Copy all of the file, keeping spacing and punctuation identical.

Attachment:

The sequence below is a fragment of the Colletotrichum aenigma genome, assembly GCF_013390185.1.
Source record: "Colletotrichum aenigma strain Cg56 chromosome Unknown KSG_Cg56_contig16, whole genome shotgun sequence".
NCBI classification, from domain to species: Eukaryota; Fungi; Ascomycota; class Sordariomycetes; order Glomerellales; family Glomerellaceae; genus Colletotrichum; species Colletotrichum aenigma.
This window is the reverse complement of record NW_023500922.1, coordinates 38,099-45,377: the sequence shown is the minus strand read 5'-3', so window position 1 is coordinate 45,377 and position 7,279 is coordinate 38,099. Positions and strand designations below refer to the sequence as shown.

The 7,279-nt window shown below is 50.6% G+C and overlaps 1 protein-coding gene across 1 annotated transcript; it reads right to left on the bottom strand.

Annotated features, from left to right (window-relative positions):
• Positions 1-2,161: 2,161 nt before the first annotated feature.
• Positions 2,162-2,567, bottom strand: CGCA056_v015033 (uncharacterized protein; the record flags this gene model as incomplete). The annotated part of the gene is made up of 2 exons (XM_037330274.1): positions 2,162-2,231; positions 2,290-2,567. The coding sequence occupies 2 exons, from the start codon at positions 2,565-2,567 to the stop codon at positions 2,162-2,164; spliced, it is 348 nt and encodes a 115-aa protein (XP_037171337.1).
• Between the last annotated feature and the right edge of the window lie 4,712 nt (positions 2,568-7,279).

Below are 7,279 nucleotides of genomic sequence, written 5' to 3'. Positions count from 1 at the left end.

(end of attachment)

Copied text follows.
The sequence below is a fragment of the Colletotrichum aenigma genome, assembly GCF_013390185.1.
Source record: "Colletotrichum aenigma strain Cg56 chromosome Unknown KSG_Cg56_contig16, whole genome shotgun sequence".
NCBI classification, from domain to species: Eukaryota; Fungi; Ascomycota; class Sordariomycetes; order Glomerellales; family Glomerellaceae; genus Colletotrichum; species Colletotrichum aenigma.
This window is the reverse complement of record NW_023500922.1, coordinates 38,099-45,377: the sequence shown is the minus strand read 5'-3', so window position 1 is coordinate 45,377 and position 7,279 is coordinate 38,099. Positions and strand designations below refer to the sequence as shown.

The 7,279-nt window shown below is 50.6% G+C and overlaps 1 protein-coding gene across 1 annotated transcript; it reads right to left on the bottom strand.

Annotated features, from left to right (window-relative positions):
• Positions 1-2,161: 2,161 nt before the first annotated feature.
• Positions 2,162-2,567, bottom strand: CGCA056_v015033 (uncharacterized protein; the record flags this gene model as incomplete). The annotated part of the gene is made up of 2 exons (XM_037330274.1): positions 2,162-2,231; positions 2,290-2,567. The coding sequence occupies 2 exons, from the start codon at positions 2,565-2,567 to the stop codon at positions 2,162-2,164; spliced, it is 348 nt and encodes a 115-aa protein (XP_037171337.1).
• Between the last annotated feature and the right edge of the window lie 4,712 nt (positions 2,568-7,279).

Below are 7,279 nucleotides of genomic sequence, written 5' to 3'. Positions count from 1 at the left end.